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iPad Air March 31

AAPL: 108.99

-0.57
Stock Chart

Apple has released iOS 9.3.1 for iPhone, iPad and iPod touch. The bug fix update to iOS 9.3, released last week, contains a crucial improvement for iOS users: it addresses the widespread issue where apps (and sometimes the whole OS) would crash or hangs when tapping links.

We’ll update the post if we spot anything else notable, although the Release Notes do not suggest anything else has changed …

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iPad Air March 29

AAPL: 107.68

2.49
Stock Chart

Since posting our original story, we have heard from a lot of readers that are affected by iOS 9 crashes or app hangs when tapping links, spanning multiple iOS versions (not just 9.3) and devices. In a statement, Apple has now confirmed that they are working on a fix for the problem, coming in a software update (presumably iOS 9.3.1).

“We are aware of this issue, and we will release a fix in a software update soon.”
A temporary workaround is still unknown, although community investigations have revealed why the bug has arisen. It is based on what apps the user has installed and how those apps handle universal links.

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9to5toys 

iPad Air March 23

AAPL: 106.13

-0.59
Stock Chart

As part of Apple’s Renew program, where the company is encouraging people to recycle their old devices to help the environment, Apple has posted some exclusive environmental wallpaper to download on its website. The URL (apple.com/thanks) is given out on cards in Apple Stores to people who recycle their old device in store, as a small gesture of appreciation.

However, the URL is open to anyone to visit and download some cute, exclusive, iOS 9 wallpaper that isn’t included in the default list of iOS wallpaper …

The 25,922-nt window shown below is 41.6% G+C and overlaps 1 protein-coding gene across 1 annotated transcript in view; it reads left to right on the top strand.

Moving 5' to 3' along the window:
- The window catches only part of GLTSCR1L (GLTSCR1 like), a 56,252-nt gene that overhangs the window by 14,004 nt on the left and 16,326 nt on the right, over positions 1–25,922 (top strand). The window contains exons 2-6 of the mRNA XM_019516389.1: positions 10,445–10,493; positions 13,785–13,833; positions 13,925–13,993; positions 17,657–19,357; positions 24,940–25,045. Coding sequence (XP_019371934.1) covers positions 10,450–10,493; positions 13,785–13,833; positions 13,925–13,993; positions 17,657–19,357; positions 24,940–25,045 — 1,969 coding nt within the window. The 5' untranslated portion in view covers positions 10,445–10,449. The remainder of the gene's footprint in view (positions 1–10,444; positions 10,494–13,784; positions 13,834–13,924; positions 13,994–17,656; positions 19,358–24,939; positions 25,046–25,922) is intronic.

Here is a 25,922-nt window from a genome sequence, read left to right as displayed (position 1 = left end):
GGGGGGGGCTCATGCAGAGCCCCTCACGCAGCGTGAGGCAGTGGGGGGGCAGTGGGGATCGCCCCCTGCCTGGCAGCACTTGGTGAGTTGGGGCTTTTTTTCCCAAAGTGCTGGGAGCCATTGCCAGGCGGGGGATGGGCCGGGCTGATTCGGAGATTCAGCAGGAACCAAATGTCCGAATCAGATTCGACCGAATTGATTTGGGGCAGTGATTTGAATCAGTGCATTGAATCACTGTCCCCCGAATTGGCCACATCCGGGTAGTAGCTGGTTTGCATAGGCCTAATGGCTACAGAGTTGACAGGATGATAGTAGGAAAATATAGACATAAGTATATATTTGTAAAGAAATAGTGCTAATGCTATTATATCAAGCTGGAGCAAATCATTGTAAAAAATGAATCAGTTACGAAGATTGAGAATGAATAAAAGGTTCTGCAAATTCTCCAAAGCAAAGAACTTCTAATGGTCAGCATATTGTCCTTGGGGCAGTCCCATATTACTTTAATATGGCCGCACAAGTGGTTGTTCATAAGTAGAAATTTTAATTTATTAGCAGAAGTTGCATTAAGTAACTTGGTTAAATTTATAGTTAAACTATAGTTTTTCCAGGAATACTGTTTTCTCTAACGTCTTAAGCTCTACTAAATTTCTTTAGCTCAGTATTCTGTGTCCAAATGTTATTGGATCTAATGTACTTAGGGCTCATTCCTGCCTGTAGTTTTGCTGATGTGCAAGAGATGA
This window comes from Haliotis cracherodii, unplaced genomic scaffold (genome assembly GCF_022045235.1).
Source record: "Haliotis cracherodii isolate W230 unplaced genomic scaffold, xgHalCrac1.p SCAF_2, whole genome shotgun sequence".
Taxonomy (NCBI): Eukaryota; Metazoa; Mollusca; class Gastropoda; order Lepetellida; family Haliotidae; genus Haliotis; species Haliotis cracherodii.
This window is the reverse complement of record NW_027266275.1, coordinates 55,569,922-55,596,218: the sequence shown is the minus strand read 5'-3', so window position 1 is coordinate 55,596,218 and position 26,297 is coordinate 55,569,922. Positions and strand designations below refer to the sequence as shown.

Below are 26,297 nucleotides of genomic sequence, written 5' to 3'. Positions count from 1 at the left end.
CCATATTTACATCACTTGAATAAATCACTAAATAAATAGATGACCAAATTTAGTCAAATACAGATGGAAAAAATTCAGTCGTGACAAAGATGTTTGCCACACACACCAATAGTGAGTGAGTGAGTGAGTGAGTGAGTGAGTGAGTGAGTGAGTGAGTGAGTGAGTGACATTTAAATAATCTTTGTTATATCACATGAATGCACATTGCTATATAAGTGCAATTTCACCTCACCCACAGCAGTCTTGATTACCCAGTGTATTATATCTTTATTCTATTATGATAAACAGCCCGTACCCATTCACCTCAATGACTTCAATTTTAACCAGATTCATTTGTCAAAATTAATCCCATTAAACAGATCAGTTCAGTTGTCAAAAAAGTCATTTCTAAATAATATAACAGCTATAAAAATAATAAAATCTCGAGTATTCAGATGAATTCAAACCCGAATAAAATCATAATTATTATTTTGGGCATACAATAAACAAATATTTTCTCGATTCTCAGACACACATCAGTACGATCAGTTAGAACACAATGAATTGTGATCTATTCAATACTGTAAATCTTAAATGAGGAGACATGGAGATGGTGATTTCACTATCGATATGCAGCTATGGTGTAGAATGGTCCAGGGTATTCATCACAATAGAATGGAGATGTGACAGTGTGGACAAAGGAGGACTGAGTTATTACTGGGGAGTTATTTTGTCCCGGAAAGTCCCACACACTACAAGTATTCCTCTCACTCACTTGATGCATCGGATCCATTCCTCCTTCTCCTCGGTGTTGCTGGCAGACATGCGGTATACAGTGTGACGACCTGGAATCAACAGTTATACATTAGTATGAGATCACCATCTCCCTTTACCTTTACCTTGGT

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iPad Air March 10

AAPL: 101.17

0.05
Stock Chart

Apple has rolled out a nice enhancement to the Radio tab in the Music app, further promoting Beats 1 as a live always-on service. As pictured above, rather than displaying the same static image of the Beats 1 logo with a Listen Now subtitle, the Radio tab now updates along with the live schedule … displaying live show titles, host names, description and artwork for the current show. This change allows users to quickly find out what’s on right now and could convert more people into actively listening to the free Beats 1 radio station.

The Radio tab content is largely controlled by server-side data, so Apple has been able to apply this change without an iOS system update; it is appearing on devices running the public iOS 9.2.1 and beta iOS 9.3 seeds.

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iPad Air February 15

AAPL: 93.99

0.29
Stock Chart

Last week, it was discovered that setting your iOS device system date and time back to January 1st 1970 would crash your iPhone, iPad or iPod touch effectively bricking it. Setting the date back this far would prevent the iPhone or other iOS device from booting up until the battery died.

AppleCare has been flooded with people bringing in their devices after trying out this bug … Now, Apple has officially acknowledged the problem on its Apple Support website. The company says it will release an upcoming software update to prevent this issue from affecting iOS devices in the future.

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9to5google